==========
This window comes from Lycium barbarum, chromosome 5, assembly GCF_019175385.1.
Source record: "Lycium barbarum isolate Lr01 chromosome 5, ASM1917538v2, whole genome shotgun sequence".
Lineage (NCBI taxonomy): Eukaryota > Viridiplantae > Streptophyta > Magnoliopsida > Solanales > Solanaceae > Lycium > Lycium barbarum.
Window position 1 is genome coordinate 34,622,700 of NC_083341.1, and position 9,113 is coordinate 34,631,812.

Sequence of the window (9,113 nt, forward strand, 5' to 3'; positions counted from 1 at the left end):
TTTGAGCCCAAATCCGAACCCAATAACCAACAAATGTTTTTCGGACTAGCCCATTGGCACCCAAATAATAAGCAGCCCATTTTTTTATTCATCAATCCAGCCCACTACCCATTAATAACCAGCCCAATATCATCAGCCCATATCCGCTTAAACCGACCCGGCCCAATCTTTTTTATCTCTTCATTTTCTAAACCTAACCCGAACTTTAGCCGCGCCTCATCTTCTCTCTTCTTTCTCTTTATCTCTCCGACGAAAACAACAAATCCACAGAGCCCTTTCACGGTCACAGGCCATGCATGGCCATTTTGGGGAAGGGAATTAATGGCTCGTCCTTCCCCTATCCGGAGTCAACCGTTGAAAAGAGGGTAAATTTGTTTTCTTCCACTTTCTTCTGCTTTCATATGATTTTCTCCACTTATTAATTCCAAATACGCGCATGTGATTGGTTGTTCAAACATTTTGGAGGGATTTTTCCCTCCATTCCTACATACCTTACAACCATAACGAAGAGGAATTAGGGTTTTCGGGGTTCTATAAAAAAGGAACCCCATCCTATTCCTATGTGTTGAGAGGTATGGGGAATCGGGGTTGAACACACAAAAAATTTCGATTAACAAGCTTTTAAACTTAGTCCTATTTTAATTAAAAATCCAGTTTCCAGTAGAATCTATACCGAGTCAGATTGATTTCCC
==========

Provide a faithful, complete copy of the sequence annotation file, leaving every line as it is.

This window comes from Lycium barbarum, chromosome 5, assembly GCF_019175385.1.
Source record: "Lycium barbarum isolate Lr01 chromosome 5, ASM1917538v2, whole genome shotgun sequence".
Lineage (NCBI taxonomy): Eukaryota > Viridiplantae > Streptophyta > Magnoliopsida > Solanales > Solanaceae > Lycium > Lycium barbarum.
Window position 1 is genome coordinate 34,622,700 of NC_083341.1, and position 9,113 is coordinate 34,631,812.

Sequence of the window (9,113 nt, forward strand, 5' to 3'; positions counted from 1 at the left end):
TTTGAGCCCAAATCCGAACCCAATAACCAACAAATGTTTTTCGGACTAGCCCATTGGCACCCAAATAATAAGCAGCCCATTTTTTTATTCATCAATCCAGCCCACTACCCATTAATAACCAGCCCAATATCATCAGCCCATATCCGCTTAAACCGACCCGGCCCAATCTTTTTTATCTCTTCATTTTCTAAACCTAACCCGAACTTTAGCCGCGCCTCATCTTCTCTCTTCTTTCTCTTTATCTCTCCGACGAAAACAACAAATCCACAGAGCCCTTTCACGGTCACAGGCCATGCATGGCCATTTTGGGGAAGGGAATTAATGGCTCGTCCTTCCCCTATCCGGAGTCAACCGTTGAAAAGAGGGTAAATTTGTTTTCTTCCACTTTCTTCTGCTTTCATATGATTTTCTCCACTTATTAATTCCAAATACGCGCATGTGATTGGTTGTTCAAACATTTTGGAGGGATTTTTCCCTCCATTCCTACATACCTTACAACCATAACGAAGAGGAATTAGGGTTTTCGGGGTTCTATAAAAAAGGAACCCCATCCTATTCCTATGTGTTGAGAGGTATGGGGAATCGGGGTTGAACACACAAAAAATTTCGATTAACAAGCTTTTAAACTTAGTCCTATTTTAATTAAAAATCCAGTTTCCAGTAGAATCTATACCGAGTCAGATTGATTTCCC